1st. That this deponent had complained to the Government of New-York of their (the said rioters) mobbing and injuring Benjamin Spencer, Esq˙, and other persons.

2d. That the deponent had dissuaded and discouraged the people from joining the mob in their proceedings; and,

3d. That the deponent had taken a commission of the peace under the Government of New-York, and exercised his office as a Magistrate for the County of Charlotte; alleging that this deponent well knew that they (the mob) did not allow of any Magistrate there.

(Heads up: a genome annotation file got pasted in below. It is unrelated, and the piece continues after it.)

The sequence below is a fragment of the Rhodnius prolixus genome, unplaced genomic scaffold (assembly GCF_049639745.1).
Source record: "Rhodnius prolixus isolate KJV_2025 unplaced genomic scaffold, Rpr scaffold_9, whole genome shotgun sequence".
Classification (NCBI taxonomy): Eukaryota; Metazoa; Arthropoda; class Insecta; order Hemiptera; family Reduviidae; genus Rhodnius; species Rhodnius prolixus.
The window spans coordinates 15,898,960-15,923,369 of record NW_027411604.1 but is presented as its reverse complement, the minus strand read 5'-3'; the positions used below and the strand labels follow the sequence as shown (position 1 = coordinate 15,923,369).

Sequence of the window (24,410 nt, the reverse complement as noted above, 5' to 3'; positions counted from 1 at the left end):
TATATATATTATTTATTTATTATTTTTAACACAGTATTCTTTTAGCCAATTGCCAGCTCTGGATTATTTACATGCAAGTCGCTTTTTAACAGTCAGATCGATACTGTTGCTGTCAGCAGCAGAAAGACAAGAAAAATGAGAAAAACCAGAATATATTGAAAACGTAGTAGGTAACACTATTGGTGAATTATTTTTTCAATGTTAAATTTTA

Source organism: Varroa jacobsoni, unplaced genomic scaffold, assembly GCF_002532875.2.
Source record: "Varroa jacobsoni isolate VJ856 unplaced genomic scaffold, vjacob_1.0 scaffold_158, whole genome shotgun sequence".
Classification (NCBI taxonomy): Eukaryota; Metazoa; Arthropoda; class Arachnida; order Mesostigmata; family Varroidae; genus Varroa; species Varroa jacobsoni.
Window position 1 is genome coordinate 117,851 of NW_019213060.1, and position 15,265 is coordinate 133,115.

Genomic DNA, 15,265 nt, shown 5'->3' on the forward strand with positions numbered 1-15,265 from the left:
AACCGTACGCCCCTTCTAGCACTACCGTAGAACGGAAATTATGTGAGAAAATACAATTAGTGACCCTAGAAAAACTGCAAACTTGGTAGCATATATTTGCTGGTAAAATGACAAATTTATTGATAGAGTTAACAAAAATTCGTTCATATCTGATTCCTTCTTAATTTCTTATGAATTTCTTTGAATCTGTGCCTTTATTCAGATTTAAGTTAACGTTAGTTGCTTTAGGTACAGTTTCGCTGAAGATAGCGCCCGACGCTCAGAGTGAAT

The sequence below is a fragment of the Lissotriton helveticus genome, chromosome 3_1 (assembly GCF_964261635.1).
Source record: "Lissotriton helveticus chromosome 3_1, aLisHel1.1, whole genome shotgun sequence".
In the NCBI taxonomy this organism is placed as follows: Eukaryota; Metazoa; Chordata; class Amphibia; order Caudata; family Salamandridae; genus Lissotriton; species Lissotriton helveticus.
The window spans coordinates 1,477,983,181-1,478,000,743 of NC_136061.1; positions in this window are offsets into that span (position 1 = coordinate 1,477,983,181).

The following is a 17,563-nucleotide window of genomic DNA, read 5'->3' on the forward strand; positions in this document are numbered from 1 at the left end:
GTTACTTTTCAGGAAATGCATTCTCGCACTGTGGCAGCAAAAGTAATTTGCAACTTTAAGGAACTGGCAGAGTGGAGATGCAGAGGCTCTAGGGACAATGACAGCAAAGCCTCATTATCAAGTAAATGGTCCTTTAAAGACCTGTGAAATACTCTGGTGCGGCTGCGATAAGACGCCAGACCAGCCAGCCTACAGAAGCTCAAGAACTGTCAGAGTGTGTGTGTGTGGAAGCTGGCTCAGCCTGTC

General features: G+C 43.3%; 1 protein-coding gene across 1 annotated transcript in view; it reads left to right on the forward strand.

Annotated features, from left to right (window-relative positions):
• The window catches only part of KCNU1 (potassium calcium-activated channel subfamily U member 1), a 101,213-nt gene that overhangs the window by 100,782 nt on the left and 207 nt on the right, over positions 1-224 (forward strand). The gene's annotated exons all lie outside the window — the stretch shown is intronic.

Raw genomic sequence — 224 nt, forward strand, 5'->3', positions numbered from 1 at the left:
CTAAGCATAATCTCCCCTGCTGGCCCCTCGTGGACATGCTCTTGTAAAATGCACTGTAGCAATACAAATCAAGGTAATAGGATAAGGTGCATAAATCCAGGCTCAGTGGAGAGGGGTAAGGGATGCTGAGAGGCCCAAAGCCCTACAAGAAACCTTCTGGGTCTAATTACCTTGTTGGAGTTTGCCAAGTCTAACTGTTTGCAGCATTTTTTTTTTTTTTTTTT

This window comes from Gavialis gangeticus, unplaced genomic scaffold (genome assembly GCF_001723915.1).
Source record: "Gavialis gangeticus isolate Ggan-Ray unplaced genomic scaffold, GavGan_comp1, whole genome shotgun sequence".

And that after the said accusations were so made, the said Ethan Allen told the deponent that he was at liberty to plead for himself, if he had any thing to say; that this deponent then demanded of him, the said Ethan Allen, and the rest of his pretended Judges, whether he, this deponent, had ever done injustice to any man in the execution of his office as a Magistrate? To which they answered, that they could not charge him with any injustice in the execution of his office, nor had they any complaint of that kind to make against him; Warner, in particular, declaring that he would as willingly have him for a Magistrate as any man whatever; but that they would not, under their present circumstances, suffer any Magistrate at all. That the deponent then asked the said pretended Judges, whether they could accuse this deponent of busying himself or intermeddling with respect to titles of lands? To which the said Ethan Allen answered in the negative; and that they had not heard, nor did they pretend to charge him with any thing of that kind; that the deponent then added, that with respect to their three charges against him, he admitted them to be true; that he had made such complaint to the Government of New-York of the proceedings of the said rioters against the said Benjamin Spencer and others: that he had used his endeavours to dissuade people from joining the said rioters in their proceedings; and that he has accepted a commission from the said Government for, and exercised the office of, a Magistrate for the said County of Charlotte; and that all this he has a good right to do, and looked upon as his duty. That after some further argumentation, the said pretended Judges withdrew to another house to consider of their judgment, and in